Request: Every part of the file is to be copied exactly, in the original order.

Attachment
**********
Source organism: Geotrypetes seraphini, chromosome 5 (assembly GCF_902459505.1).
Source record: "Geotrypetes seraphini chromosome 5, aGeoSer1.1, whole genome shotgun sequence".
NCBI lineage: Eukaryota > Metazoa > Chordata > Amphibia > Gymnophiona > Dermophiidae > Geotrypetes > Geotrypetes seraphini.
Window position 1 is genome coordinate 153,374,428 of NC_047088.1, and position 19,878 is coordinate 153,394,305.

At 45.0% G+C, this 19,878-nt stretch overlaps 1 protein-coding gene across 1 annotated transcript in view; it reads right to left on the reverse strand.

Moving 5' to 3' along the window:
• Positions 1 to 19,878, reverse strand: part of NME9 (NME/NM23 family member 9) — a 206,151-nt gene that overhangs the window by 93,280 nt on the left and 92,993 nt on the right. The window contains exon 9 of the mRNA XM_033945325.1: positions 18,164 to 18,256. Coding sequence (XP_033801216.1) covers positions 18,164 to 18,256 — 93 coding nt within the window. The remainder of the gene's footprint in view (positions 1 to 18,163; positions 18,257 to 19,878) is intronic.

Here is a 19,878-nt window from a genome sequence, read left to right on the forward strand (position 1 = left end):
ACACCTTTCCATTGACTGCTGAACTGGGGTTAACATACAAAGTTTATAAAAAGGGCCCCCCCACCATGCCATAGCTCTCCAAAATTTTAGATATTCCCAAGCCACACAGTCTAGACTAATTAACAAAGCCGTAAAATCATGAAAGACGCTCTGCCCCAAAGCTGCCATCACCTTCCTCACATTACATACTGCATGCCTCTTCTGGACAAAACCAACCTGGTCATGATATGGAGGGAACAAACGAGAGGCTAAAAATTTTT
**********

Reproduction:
Source organism: Geotrypetes seraphini, chromosome 5 (assembly GCF_902459505.1).
Source record: "Geotrypetes seraphini chromosome 5, aGeoSer1.1, whole genome shotgun sequence".
NCBI lineage: Eukaryota > Metazoa > Chordata > Amphibia > Gymnophiona > Dermophiidae > Geotrypetes > Geotrypetes seraphini.
Window position 1 is genome coordinate 153,374,428 of NC_047088.1, and position 19,878 is coordinate 153,394,305.

At 45.0% G+C, this 19,878-nt stretch overlaps 1 protein-coding gene across 1 annotated transcript in view; it reads right to left on the reverse strand.

Moving 5' to 3' along the window:
• Positions 1 to 19,878, reverse strand: part of NME9 (NME/NM23 family member 9) — a 206,151-nt gene that overhangs the window by 93,280 nt on the left and 92,993 nt on the right. The window contains exon 9 of the mRNA XM_033945325.1: positions 18,164 to 18,256. Coding sequence (XP_033801216.1) covers positions 18,164 to 18,256 — 93 coding nt within the window. The remainder of the gene's footprint in view (positions 1 to 18,163; positions 18,257 to 19,878) is intronic.

Here is a 19,878-nt window from a genome sequence, read left to right on the forward strand (position 1 = left end):
ACACCTTTCCATTGACTGCTGAACTGGGGTTAACATACAAAGTTTATAAAAAGGGCCCCCCCACCATGCCATAGCTCTCCAAAATTTTAGATATTCCCAAGCCACACAGTCTAGACTAATTAACAAAGCCGTAAAATCATGAAAGACGCTCTGCCCCAAAGCTGCCATCACCTTCCTCACATTACATACTGCATGCCTCTTCTGGACAAAACCAACCTGGTCATGATATGGAGGGAACAAACGAGAGGCTAAAAATTTTT